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Simple way to split on last match?

by aturtle (Novice)
on Aug 05, 2012 at 19:07 UTC ( #985564=perlquestion: print w/replies, xml ) Need Help??
aturtle has asked for the wisdom of the Perl Monks concerning the following question:

Is there a simple way to use perl split to just use the last match? If for example I wanted to split everything (11452) after the last -- From --00--SPLIT ?--11452 ignoring any characters before the last -- Or should I just use a regex for that? Thanks in advance

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Re: Simple way to split on last match?
by Marshall (Abbot) on Aug 05, 2012 at 19:22 UTC
    In Perl, you can use the index of [-1] to indicate the last array element. A REGEX would work fine here also. I don't know without benchmarking, but I suspect that the regex version is actually faster.
    #!/usr/bin/perl -w use strict; my $line ='last -- From --00--SPLIT ?--11452'; my ($last) = (split(/--/, $line))[-1]; print "using split: $last\n"; ($last) = $line =~ /(\d+)\s*$/; print "using regex: $last\n"; __END__ Prints: using split: 11452 using regex: 11452
    Update: I guess I should say that the parens around ($last) are necessary to put $last into a list context, otherwise you just get 1 or 0 value. Here we want the actual value that was captured rather than whether it the expression "worked" or "not.
      Hey thanks! my ($last) = (split(/--/, $line))-1; Works The -1 is what is significant in getting the last one i guess. -Turtle
        Yes that is correct.
        A Perl "list slice" can have indices of [-3,2,-1,3,-4] in any order. The one thing that I wish Perl could do that it cannot do: is to say "I want all of the stuff past index X" in a simple syntax.
Re: Simple way to split on last match?
by johngg (Abbot) on Aug 05, 2012 at 22:02 UTC

    Another way to do it, since your delimiter is invariate, would be to use substr and rindex.

    [johngg@justy Documents]$ perl -E ' > $str = q{last -- From --00--SPLIT ?--11452}; > $delim = q{--}; > $last = substr $str, rindex( $str, $delim ) + length $delim; > say $last;' 11452 [johngg@justy Documents]$

    I hope this is helpful.



Re: Simple way to split on last match?
by aaron_baugher (Curate) on Aug 06, 2012 at 02:16 UTC

    Like others, I immediately reach for (split)[n] in a situation like this, so I thought I'd benchmark that against the other ideas offered in this thread. split was more than twice as fast as a regex, which wasn't a surprise, but johngg's combination of substr and rindex stomped it. The first run below used the sample string given by the OP, and then I ran it again using a string 32 times as long (with 32 times the delimiters). The substr/rindex solution only gets better with length. Have to remember that one!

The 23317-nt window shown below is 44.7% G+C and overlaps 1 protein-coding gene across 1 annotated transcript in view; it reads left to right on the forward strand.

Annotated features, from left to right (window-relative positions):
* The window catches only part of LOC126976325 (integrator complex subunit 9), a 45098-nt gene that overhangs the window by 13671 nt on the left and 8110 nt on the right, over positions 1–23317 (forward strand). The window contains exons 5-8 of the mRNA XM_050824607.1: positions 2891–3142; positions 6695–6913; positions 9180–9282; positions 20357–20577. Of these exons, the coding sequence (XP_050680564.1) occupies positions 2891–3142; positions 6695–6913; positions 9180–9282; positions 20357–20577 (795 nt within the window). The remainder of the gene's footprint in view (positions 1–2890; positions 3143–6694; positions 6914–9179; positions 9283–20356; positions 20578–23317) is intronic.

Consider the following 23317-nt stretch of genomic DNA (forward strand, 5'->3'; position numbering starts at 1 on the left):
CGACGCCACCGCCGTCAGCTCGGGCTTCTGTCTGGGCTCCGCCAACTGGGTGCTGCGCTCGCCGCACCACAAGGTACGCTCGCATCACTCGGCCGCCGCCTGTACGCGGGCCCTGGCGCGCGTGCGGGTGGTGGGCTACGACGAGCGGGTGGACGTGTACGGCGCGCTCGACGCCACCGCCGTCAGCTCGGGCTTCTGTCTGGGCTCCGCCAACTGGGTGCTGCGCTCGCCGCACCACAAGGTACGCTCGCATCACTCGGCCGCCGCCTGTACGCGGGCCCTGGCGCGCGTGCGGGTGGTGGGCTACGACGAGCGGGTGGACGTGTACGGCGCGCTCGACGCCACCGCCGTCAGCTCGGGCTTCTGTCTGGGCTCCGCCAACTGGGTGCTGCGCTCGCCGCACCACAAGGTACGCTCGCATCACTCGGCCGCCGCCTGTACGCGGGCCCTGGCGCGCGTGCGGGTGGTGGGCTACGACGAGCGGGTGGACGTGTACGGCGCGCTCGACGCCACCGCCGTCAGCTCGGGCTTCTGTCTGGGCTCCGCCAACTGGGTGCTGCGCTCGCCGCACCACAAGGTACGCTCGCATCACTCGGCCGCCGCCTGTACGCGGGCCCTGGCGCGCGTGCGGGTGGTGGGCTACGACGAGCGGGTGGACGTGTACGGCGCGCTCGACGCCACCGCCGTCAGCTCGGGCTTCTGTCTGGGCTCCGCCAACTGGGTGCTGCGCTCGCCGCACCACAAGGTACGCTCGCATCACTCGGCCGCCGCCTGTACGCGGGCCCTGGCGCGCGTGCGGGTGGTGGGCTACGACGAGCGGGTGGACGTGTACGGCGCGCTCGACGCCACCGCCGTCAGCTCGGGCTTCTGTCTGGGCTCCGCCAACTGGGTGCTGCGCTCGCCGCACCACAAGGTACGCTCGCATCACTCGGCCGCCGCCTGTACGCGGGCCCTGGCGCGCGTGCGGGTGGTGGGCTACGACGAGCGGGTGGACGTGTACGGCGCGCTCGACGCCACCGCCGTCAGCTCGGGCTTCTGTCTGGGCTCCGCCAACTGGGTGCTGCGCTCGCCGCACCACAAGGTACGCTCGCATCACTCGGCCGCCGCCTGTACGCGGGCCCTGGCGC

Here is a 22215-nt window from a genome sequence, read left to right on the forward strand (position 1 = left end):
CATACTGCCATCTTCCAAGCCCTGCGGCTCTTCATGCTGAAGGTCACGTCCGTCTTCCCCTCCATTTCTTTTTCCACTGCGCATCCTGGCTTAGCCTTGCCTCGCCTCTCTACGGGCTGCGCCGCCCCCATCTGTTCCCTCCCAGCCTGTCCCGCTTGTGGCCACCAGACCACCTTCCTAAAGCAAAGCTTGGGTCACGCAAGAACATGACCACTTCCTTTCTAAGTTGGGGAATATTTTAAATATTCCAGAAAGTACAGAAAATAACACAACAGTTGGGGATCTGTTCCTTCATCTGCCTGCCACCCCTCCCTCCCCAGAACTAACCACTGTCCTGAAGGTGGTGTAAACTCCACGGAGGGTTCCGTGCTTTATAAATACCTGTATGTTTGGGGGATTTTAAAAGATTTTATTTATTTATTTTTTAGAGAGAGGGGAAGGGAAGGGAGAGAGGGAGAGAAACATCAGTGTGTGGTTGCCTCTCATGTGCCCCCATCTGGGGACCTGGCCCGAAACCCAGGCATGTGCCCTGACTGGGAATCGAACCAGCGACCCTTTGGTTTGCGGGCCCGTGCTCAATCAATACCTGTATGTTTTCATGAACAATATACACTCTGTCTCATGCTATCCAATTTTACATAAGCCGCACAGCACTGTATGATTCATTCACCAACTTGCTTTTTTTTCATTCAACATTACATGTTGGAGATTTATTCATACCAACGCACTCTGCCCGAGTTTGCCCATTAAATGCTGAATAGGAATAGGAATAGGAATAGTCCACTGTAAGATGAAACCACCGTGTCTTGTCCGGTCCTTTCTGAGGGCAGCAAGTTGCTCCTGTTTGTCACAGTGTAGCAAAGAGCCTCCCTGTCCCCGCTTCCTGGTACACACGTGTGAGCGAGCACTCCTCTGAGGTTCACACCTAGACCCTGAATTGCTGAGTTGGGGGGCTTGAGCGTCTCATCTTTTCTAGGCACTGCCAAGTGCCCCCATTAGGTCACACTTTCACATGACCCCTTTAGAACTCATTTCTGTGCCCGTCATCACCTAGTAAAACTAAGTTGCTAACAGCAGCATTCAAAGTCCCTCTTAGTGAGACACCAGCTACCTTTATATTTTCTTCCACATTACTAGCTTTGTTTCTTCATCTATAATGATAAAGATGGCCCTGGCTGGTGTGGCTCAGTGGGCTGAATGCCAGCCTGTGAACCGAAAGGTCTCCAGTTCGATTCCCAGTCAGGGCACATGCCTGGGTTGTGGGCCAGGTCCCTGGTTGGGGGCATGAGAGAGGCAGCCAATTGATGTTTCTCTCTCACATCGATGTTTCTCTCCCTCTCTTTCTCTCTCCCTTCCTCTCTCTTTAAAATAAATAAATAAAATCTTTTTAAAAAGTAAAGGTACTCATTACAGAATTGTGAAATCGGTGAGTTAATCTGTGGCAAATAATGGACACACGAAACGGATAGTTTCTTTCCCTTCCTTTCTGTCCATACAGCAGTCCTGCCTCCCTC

# with a short string regex it 520833/s -- -56% -88% split it 1176471/s 126% -- -73% index it 4347826/s 735% 270% -- # with a long string Rate regex it split it index it regex it 20053/s -- -68% -100% split it 62004/s 209% -- -99% index it 4784689/s 23761% 7617% --

    Aaron B.
    Available for small or large Perl jobs; see my home node.

Re: Simple way to split on last match?
by tobyink (Abbot) on Aug 05, 2012 at 20:38 UTC

    Personally I'd use split to split on all matches, then grab the last element from the resulting array. If you need the first part all as one piece, then you can use join to stitch it back together.

    perl -E'sub Monkey::do{say$_,for@_,do{($monkey=[caller(0)]->[3])=~s{::}{ }and$monkey}}"Monkey say"->Monkey::do'
Re: Simple way to split on last match?
by nemesdani (Friar) on Aug 05, 2012 at 19:30 UTC
    I don't quite understand your problem. However you could check out the @- (LAST_MATCH_START) variable at perlvar, maybe it helps.

    I'm too lazy to be proud of being impatient.
Re: Simple way to split on last match?
by Anonymous Monk on Aug 06, 2012 at 14:33 UTC
    I like to use several regexes ... if you want the string at the end, $ will anchor to the end-of-string.   If you can't easily say it in one regex, use several.   If split() seems natural, just do it, then pop the result off the end.   In the long run it probably will not make the slightest bit of difference which way you do it, as long as it can be proved to work correctly with all possible inputs that it will encounter and if it is abundantly clear to the human eye.   (Literally... use Test::Most to construct a thorough test-case which will prove that the parsing algorithm you selected will always accept valid strings and will always reject invalid ones.

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